The Joint Legislative Committee on Redistricting came to Lawrence High School tonight for a public hearing. Present were Senators Stanley Rosenberg (co-chair), Barry Finegold, Daniel Wolf, Sonia Chang-Diaz, and Bruce Tarr; and Representatives Michael Moran (co-chair), Sean Garballey, Bradford Hill, Alice Hanlon Peisch, Marcos Devers, John Keenan, Byron Rushing and Anne Gobi.
Congresswoman Niki Tsongas was the first to testify. She spoke of the “clear rationale” for retaining the Fifth District which she called a “revolutionary district” citing the American Revolution, the Industrial Revolution, the Labor Movement, famous writers like Emerson and Kerouac and environmentalists like Thoreau. She said that dividing the cities of Lowell, Lawrence and Haverhill into different districts would make it tougher for them all to get Federal funds for common issues and problems. She also spoke of the woman’s perspective that was supplied from 1925 to 1960 by Edith Nourse Rogers: “dividing the district would diminish the voice of women in politics.”
Former State Senator Steve Panagiotakos spoke next, saying that the core cities of the Fifth District have been part of that district for more than a century which has served as a unifying force for these communities. Steve made five points: (1) the district is already compactly drawn; (2) there is strong historic ties among the district’s communities; (3) educational institutions such as Northern Essex and Middlesex Community Colleges and University of Massachusetts Lowell serve the district well; (4) the district has strong diversity with many groups of new Americans living here; and (5) the existing district is very competitive politically for both parties.
Chelmsford Selectman Jon Kurland spoke mostly about all that was accomplished for the town when it was represented by a single representative. While acknowledging the hard work of the four representatives who now are elected by portions of the town, he asked that the town’s representation be reduced to no more than two representatives. His remarks brought a response from Co-Chair Moran who acknowledged having already met with Kurland and others from Chelmsford on this issue and, while assuring them that the committee would do what it could to make the town’s representation more unified, pointed out a number of other communities that have equal or greater geographic divisions in their legislative delegations.
Representative Sheila Harrington who represents Groton, Ayer, Pepperell and Townsend said that while all four of the towns considered themselves to be part of Greater Lowell, Pepperell and Townsend were both part of the First Congressional District and asked to be added into the Fifth. Senator Eileen Donoghue followed and began her remarks by saying that the best evidence that the Fifth was a great district was that communities were trying to get into it (referring to Pepperell and Townsend). Donoghue went on to reiterate the historic, educational, business and political ties within the Fifth District and ended with a strong endorsement of retaining the Fifth because it was the only district to elect a woman in the past 25 years and “to botch that up would be a travesty.” Representative Corey Atkins echoed this theme but also spoke of her personal connections to the entire Fifth District that she formed earlier in her life.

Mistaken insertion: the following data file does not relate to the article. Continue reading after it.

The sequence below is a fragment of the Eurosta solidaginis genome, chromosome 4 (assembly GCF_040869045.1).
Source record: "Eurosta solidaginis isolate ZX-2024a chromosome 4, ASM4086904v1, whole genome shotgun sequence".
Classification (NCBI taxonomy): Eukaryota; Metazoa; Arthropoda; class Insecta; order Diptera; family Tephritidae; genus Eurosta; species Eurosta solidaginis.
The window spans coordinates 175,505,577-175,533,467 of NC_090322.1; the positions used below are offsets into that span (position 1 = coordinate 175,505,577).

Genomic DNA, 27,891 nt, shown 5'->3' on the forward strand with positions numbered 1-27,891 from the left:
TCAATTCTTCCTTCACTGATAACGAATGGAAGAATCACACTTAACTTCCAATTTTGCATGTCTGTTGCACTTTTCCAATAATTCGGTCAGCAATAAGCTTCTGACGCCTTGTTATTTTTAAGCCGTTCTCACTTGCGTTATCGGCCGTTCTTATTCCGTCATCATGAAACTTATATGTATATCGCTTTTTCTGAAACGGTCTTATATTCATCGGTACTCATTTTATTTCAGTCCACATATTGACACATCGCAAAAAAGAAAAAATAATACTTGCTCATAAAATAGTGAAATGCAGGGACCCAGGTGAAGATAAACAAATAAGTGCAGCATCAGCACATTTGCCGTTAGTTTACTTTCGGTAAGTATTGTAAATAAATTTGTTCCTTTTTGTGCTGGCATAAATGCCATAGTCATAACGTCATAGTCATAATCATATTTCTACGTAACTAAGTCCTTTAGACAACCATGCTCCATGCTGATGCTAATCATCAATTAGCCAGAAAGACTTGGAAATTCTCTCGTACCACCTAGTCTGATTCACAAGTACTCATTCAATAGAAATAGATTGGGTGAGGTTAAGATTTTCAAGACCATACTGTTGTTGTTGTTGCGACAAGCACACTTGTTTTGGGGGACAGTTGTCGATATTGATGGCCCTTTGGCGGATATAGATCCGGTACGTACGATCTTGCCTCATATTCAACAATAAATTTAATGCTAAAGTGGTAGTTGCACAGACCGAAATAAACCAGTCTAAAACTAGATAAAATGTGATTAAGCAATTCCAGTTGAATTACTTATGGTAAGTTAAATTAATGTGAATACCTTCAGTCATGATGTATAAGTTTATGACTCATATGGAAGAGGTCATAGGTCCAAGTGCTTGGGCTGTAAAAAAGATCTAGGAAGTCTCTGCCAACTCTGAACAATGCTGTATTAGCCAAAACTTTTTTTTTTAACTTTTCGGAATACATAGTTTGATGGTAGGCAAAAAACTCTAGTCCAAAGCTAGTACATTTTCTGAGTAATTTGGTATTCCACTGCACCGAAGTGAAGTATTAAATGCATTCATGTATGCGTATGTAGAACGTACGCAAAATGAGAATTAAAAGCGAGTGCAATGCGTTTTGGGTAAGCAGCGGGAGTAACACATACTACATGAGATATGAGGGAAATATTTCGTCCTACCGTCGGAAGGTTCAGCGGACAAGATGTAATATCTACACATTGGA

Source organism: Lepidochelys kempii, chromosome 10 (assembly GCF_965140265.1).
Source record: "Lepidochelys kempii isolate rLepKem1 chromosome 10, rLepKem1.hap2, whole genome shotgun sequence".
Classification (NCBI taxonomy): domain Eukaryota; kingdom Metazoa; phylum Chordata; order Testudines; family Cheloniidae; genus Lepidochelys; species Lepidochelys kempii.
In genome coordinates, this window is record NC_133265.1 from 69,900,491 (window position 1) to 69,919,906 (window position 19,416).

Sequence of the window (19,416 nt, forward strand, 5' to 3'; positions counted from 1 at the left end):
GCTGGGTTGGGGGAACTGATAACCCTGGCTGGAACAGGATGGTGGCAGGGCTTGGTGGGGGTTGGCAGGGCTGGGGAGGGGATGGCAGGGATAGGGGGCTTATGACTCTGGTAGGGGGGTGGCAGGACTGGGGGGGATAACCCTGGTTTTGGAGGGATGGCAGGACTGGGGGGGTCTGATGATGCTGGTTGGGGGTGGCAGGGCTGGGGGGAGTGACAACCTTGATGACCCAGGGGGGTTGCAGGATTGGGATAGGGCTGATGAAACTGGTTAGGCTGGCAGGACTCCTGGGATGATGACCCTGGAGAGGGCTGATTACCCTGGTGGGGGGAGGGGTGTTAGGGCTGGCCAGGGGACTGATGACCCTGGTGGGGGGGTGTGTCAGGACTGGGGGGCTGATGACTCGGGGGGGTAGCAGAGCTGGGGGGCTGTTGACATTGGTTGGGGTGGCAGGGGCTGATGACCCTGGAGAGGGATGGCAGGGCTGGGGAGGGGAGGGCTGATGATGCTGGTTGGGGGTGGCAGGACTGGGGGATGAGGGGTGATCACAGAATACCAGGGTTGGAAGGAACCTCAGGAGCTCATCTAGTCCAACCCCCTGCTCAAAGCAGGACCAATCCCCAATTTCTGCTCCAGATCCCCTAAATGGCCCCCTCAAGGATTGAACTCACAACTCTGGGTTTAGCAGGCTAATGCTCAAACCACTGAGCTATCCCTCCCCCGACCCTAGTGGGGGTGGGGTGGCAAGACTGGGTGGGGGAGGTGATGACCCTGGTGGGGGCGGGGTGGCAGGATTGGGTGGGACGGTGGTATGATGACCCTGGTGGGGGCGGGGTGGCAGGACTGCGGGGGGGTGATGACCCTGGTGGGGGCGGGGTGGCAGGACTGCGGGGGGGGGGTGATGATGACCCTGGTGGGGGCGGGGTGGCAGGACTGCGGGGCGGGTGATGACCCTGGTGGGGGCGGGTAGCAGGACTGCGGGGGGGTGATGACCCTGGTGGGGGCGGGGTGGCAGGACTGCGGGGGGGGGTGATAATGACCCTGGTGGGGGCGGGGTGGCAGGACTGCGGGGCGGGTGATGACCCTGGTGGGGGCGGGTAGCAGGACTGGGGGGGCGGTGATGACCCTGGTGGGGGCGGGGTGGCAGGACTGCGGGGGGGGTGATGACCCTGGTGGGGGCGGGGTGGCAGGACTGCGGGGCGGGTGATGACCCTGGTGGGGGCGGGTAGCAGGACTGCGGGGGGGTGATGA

Many others spoke at this hearing. Some others from Greater Lowell included Sam Poulten (stressing his family’s military service and his investment in radio station WCAP); Rasy An, the Executive Director of the Cambodian Mutual Assistance Association (the district-wide focus on immigration issues greatly benefits the region’s Southeast Asian population and suggested that if more people were to be added to the district, consider including Fitchburg and its large population of Hmongs); Marie Sweeney (specifically concerned that altering the makeup of the Fifth would adversely effect Federal funding formulas for programs like Headstart and urged the committee to use a redistrict approach that “takes into account all residents of the district); Emily Rosenbaum, Executive Director of Coalition for a Better Acre (traced her immigrant family’s connections to many communities in the Fifth including how her Russian-Jewish grandfather arrived not speaking English and ended up managing Lowell’s Enterprise Department Store); Don Ayer, (the numerous vocational high schools in the district created another bond) and many more.
Throughout the night, the Redistricting Committee urged all members of the public to use the Committee’s website to submit comments, statements and evidence.